“Lessons from Pain…NOT KNOWING.”

“Lessons from Pain…NOT KNOWING.”

When our oldest son Kevin was 3 years old, his highly expressive and extroverted personality began to blossom and his favorite question we would hear many times a day was “What den?”   A typical conversation went like this.

“Kevin, let’s get in the car, we’re going to church.”
“What den?”

“Well, after that, we may go to the lake.”
“What den?”

“Well, we can get wet and play in the sand.”
“What den?  Can we have ice cream?”

“Sure, we’ll each get a cone.”
“What den?”

“I don’t know.”
“But, what den?”

Fast forward to June 18-July 5, 2008.

“Mr. Yerkovich, can you tell me your birthday?”
“Good, you are the correct patient. We’re going to interventional radiology.”
“What then?”

“We’re going to take an echogram of your right lung.”
“What then?”

“We may have to have one of the radiologists tap the space around your lung and remove the fluid.”
“What then?”

“Then, he or she will take another echo.”
“What then?”

“Mr. Yerkovich, I have no idea, we’ll just have to wait and see.”

As we wheeled down the corridor and on to the elevator, I had a de-ja-vu moment, and thought of Kevin and realized, we are all the same.  We all have a need to know that resides within each of our souls. The question is how strong is this need?

For some of us, the power of this “need” is so strong that we are chronically anxious to the point that we obsess on knowing everything.  Were so preoccupied with the task of finding out information to feed our insatiable anxiousness that we never stop long enough to consider the impossibility of the goal.   For some of us, our anxiety is so compelling that our logic never stops to question why our soul is so fearful and guarded… we simply continue to gather information.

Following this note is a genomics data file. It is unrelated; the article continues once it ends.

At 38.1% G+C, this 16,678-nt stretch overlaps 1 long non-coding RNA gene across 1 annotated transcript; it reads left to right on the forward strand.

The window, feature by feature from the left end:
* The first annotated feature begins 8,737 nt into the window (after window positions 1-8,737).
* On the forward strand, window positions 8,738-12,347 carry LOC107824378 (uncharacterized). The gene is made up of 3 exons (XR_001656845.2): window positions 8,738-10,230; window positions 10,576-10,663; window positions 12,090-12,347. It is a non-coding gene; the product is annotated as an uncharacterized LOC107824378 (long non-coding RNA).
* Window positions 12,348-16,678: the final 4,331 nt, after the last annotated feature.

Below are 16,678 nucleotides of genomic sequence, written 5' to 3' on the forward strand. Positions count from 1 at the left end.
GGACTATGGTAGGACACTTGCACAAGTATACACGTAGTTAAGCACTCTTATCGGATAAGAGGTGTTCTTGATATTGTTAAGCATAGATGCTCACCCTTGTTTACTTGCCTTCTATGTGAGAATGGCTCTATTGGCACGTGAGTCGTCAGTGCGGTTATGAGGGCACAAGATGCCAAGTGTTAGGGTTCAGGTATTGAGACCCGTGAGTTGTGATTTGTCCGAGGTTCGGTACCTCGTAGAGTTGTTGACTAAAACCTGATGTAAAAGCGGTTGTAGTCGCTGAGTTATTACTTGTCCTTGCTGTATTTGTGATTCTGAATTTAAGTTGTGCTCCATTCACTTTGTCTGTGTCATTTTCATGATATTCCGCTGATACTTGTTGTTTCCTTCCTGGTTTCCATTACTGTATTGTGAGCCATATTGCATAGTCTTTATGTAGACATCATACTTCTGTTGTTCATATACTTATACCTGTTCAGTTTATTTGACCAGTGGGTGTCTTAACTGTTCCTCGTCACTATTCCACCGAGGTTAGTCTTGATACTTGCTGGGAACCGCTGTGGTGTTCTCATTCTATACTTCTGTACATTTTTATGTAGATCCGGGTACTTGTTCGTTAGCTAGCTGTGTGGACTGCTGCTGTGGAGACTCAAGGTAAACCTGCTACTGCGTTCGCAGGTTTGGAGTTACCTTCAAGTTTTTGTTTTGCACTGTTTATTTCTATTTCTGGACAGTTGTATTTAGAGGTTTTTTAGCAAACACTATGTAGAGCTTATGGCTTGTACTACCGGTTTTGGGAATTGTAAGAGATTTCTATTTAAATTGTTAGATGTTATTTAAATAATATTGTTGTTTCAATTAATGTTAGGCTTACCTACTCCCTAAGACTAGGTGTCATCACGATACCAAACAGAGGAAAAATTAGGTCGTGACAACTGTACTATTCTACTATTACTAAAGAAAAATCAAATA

If left unchecked, decades slip by and our self-absorption causes us to miss what is happening today.   Three things we all can do will begin to calm the overly inflamed “need to know”part of our brain, which by the way is called the medulla oblong-“gotta know

  1. Resign ourselves to the fact that the broken world in which we live is unpredictable. We cannot know the future, only God does.
  2. Share our anxiety with others, face its origins in our past, be willing to be angry at the original pain, and learn to grieve the loss.
  3. Meditate and pray over Philippians 4:6-7, “Be anxious for nothing, but in everything by prayer and supplication, with thanksgiving, let your requests be made know to God; and the peace of God which surpasses all understanding will guard your hearts and minds through Christ Jesus.”

Thanks & Love,

Milan and Kay

Next week:  I’m not telling!   You will have to wait to find out!

Shush!  I have no idea.”
“We will all have to find out together what happens next.”
“No more questions.”
“We’ll have to wait and see.”